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Smaller nuclear reactors may hold big promise Vast amounts of new power generati ...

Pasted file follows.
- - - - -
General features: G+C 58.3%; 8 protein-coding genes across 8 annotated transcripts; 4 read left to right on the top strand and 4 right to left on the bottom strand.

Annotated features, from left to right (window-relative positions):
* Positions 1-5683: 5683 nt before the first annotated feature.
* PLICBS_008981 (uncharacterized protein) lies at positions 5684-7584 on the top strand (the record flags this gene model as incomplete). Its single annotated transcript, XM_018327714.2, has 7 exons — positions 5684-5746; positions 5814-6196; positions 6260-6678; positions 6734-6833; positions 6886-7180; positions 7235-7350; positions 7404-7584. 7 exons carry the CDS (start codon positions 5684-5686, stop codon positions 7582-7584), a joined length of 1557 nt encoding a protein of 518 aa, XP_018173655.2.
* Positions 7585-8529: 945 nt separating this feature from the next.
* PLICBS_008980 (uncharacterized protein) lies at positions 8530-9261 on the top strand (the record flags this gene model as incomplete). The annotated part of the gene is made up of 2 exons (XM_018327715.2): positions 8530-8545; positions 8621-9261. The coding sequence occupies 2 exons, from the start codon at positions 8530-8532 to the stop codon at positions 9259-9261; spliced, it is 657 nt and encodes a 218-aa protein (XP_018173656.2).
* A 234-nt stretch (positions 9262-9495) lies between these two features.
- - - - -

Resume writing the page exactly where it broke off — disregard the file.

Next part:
Smaller nuclear reactors may hold big promise Vast amounts of new power generation capacity will be needed globally in the years ahead both as a result of growth of GDP in the developing world and the developed world’s need to replace existing generation plant which is nearing end of life. According to a research note from energy business advisor Douglas-Westwood, small modular reactors (SMRs) with a capacity of up to 300 MW may have considerable potential in specific markets. The rising cost of traditional fuels is exacerbated by ageing infrastructure, most notably in the US and Europe. In Europe, many coal and hydro power plants are more than 30 years old and are life expired. About a third of the coal and gas power capacities are older than 20 years, but only 15% are 10 years or younger. It is estimated that approximately 267 GW of generating capacity should be replaced through 2025. While some countries have, post Fukushima, decided against nuclear in the energy mix, others continue to enjoy a ‘nuclear renaissance’ - at least in terms of government approval. Nuclear offers reliable base-load at a predictable cost and some countries have ambitions to add vast new nuclear energy capacity. India, for example, anticipates increasing its capacity from 6.8 GW in 2011 to 399 GW in 2050 and has set a target of 25% of electricity coming from nuclear energy by 2050 as part of its energy security policy. China has recently signalled that it will be re-starting its nuclear build programme and plans to increase its capacity six-fold to 60 GW by 2020. ‘SMRs have a part to play. These units will offer utilities a number of benefits, including short lead-times, scalability, the option to fuel for life, built-in storage for the life of the plant, simple and safe plant design, and a more-straightforward financing process,’ says Douglas-Westwood Director Steve Robertson. ‘The World Nuclear Association (WNA) currently identifies 18 SMR designs utilizing a range of technologies as well advanced.’ In 2010, the International Atomic Energy Agency (IAEA) identified that SMRs were ‘economically competitive and affordable’ (easier to finance) and offered ‘enhanced safety/robustness’. ‘Research published by the US Energy Information Administration (EIA) showed nuclear favourable on a levellized capital cost basis, $90.1/MWh for nuclear compared to $93 for coal with carbon capture and storage (CCS), $195 for solar photovoltaic and $210 for offshore wind,’ said Robertson. The main geographic focus for SMRs at present is the US. The US Department for Energy (DOE) has received three bids for funds to be allocated to SMR projects which could be developed, licensed by the Nuclear Regulatory Commission and be commercially operational by 2022. Whilst the US is likely to see the first installed units, scenarios that particularly favour use of SMRs include smaller countries with growing energy demand and infrastructure (grid) restrictions; remote communities such as islands and essential services such as military facilities, hospitals, desalinization plant; together with major power-hungry industrial projects. Challenges do exist for SMRs. Uncertainty within the political environment is the single biggest threat to an economical international nuclear industry. The economics of SMRs are also yet to be proved and furthermore, a first-of-a-kind plant will not prove the economic benefits that will come from building many reactor cores off-site in factories to a common approved design and shipped to site by rail, truck or barge. However, if the economics of SMRs can be realized then they have a good future, expanding the nuclear option to smaller countries and new markets and applications.

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